Over 90% of people with multiple sclerosis (MS) report mobility difficulties, and maintaining mobility is consistently ranked as one of the highest priorities for MS patients.

A new paper in the Journal of Clinical Outcomes Management reviews the increasingly good evidence suggesting that exercise is well tolerated by MS patients, and they can exercise sufficiently to improve their fitness, function, and quality of life.

According to lead author Susan Kasser, PhD, targeted balance-oriented exercise in people with MS has the potential to improve balance and functional mobility, although more rigorous study on the topic is needed.

Explains Dr. Kasser, "Given the inherent variability of MS and the heterogeneity of symptoms and disease course across individuals, no single exercise prescription is optimal for all those diagnosed. Treatment goals must be individualized."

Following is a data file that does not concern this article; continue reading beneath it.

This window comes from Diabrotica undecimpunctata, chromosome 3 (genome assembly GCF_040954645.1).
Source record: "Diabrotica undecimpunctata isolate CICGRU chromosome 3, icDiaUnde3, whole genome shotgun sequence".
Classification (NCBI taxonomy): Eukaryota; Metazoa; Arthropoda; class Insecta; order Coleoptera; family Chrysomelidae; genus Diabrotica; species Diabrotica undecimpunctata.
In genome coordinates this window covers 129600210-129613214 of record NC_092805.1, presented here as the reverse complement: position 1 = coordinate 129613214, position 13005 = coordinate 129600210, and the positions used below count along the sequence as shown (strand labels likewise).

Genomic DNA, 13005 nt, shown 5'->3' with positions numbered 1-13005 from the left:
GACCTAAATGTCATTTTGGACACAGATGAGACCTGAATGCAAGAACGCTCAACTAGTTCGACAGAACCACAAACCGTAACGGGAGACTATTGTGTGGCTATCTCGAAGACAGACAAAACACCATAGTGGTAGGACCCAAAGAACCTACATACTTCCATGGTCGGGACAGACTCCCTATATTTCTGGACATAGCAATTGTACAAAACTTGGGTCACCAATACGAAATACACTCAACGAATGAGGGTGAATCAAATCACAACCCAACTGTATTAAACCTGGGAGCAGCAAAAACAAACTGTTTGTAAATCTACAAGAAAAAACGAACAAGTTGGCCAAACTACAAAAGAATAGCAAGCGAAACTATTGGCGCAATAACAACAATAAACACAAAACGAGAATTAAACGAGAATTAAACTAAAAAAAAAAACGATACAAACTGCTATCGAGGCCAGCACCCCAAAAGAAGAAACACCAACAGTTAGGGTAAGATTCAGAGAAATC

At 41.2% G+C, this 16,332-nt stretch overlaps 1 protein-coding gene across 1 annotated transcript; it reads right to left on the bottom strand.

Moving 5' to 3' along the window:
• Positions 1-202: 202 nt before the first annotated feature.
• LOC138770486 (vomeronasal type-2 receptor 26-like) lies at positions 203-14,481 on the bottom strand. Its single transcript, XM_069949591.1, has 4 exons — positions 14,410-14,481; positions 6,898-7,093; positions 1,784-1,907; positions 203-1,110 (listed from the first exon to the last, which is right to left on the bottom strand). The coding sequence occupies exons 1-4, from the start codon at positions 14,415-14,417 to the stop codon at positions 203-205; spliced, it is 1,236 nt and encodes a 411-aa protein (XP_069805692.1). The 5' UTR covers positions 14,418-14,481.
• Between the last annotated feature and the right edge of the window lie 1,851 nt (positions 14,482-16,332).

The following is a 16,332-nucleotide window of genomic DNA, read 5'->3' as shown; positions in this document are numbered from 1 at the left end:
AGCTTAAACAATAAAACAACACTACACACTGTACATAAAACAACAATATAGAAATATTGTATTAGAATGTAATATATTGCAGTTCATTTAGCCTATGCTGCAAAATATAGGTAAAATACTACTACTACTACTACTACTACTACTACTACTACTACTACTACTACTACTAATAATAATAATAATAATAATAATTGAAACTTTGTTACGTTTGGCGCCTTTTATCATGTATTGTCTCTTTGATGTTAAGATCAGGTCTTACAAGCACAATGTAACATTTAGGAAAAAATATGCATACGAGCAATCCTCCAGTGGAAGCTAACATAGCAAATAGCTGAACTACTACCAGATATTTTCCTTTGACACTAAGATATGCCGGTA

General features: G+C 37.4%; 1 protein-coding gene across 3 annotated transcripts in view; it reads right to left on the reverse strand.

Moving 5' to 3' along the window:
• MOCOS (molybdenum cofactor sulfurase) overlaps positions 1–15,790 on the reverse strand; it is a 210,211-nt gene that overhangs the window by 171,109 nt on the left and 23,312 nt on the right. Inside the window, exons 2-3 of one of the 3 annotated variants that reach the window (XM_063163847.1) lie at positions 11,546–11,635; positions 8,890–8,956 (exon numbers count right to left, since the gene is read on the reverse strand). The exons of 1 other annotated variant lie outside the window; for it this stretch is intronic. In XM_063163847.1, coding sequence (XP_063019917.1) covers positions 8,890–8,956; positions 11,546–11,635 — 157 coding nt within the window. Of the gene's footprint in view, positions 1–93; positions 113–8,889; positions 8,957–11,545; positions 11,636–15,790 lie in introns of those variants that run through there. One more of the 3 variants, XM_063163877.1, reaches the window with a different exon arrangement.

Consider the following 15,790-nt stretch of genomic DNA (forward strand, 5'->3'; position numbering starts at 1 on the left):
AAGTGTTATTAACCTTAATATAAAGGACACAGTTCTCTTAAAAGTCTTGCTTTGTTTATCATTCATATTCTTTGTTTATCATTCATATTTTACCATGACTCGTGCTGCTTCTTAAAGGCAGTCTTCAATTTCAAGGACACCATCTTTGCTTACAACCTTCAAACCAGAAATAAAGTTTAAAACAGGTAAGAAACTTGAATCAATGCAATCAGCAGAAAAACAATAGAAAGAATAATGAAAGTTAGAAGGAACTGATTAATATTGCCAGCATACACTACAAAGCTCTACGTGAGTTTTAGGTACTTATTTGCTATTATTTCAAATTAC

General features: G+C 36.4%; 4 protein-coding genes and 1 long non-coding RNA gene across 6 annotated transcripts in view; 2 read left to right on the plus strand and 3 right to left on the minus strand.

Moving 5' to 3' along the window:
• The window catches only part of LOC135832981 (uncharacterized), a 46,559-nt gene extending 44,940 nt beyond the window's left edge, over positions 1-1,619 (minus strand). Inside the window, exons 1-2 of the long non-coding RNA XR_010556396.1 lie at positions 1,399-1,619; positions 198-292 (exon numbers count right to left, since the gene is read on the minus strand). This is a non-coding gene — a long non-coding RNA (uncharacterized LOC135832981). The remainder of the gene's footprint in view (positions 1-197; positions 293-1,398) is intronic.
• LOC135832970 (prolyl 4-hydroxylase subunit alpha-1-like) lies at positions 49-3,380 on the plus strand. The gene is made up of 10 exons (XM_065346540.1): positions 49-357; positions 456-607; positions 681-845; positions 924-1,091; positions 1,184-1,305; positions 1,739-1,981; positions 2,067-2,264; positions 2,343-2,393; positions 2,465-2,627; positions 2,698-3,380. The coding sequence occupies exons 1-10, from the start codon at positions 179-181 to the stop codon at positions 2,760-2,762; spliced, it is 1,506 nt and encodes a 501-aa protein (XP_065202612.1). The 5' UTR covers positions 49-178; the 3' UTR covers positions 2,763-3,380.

The National Multiple Sclerosis Society recommends that people with MS participate in individualized exercise programs to improve cardiovascular fitness, strength, and balance and to decrease fatigue and depression

Lead author Susan Kasser, PhD, is Exercise and Movement Science Program Director and an Associate Professor of Rehabilitation and Movement Science at the University of Vermont.

Study: Understanding and Treating Balance Impairment in Multiple Sclerosis, Susan L. Kasser, PhD, and Jesse V. Jacobs, PhD, Journal of Clinical Outcomes Management, published September 2014.